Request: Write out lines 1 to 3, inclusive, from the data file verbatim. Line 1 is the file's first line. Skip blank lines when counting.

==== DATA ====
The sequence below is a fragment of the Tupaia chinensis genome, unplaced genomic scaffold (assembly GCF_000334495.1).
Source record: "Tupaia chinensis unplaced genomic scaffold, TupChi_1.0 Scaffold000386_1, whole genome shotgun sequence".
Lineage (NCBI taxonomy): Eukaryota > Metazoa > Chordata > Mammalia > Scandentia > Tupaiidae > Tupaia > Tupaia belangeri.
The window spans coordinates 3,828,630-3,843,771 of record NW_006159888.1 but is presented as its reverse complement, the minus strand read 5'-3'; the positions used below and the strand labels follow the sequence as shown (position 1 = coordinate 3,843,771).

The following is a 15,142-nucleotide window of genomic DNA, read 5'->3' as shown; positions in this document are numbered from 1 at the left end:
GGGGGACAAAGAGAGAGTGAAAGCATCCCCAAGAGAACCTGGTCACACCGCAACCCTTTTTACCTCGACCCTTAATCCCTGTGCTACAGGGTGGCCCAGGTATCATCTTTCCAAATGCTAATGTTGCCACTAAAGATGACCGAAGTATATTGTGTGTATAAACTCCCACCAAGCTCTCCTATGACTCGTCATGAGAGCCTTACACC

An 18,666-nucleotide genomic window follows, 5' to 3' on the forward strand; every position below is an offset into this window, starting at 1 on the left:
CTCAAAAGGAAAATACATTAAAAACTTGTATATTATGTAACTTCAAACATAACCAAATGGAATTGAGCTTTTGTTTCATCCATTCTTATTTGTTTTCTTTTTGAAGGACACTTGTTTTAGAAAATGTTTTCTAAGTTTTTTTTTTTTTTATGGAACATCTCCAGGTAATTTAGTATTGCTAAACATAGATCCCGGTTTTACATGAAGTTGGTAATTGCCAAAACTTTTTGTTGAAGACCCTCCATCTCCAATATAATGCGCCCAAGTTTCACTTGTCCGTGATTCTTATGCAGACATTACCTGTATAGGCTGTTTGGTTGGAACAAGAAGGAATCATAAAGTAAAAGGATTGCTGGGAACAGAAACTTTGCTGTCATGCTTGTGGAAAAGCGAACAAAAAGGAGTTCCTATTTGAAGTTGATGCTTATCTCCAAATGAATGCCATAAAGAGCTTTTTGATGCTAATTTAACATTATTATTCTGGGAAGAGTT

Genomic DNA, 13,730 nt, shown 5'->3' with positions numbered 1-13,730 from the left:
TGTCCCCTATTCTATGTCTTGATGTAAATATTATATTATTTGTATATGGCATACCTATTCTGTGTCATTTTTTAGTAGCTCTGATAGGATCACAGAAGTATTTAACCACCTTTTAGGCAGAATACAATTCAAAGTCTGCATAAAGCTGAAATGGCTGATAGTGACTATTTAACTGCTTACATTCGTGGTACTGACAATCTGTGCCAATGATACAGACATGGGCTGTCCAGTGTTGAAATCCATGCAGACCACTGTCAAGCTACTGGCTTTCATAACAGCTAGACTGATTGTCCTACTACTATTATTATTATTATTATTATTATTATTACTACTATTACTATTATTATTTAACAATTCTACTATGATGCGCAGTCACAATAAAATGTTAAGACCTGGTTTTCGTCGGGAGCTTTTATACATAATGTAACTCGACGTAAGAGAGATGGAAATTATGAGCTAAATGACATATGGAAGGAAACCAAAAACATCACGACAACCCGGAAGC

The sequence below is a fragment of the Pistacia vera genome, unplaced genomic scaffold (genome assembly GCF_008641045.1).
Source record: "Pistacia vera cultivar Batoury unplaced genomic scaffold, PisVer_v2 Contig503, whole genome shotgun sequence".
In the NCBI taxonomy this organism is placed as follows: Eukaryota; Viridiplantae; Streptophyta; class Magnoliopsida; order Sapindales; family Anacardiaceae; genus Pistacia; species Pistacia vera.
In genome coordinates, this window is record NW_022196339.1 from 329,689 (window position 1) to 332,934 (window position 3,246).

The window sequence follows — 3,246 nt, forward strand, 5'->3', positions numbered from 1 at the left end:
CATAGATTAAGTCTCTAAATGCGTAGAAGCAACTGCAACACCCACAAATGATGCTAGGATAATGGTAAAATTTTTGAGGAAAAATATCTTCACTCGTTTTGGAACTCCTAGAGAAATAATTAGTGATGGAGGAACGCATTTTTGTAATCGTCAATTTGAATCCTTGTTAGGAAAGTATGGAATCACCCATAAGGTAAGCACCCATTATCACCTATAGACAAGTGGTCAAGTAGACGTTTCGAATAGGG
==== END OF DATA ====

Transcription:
The sequence below is a fragment of the Tupaia chinensis genome, unplaced genomic scaffold (assembly GCF_000334495.1).
Source record: "Tupaia chinensis unplaced genomic scaffold, TupChi_1.0 Scaffold000386_1, whole genome shotgun sequence".
Lineage (NCBI taxonomy): Eukaryota > Metazoa > Chordata > Mammalia > Scandentia > Tupaiidae > Tupaia > Tupaia belangeri.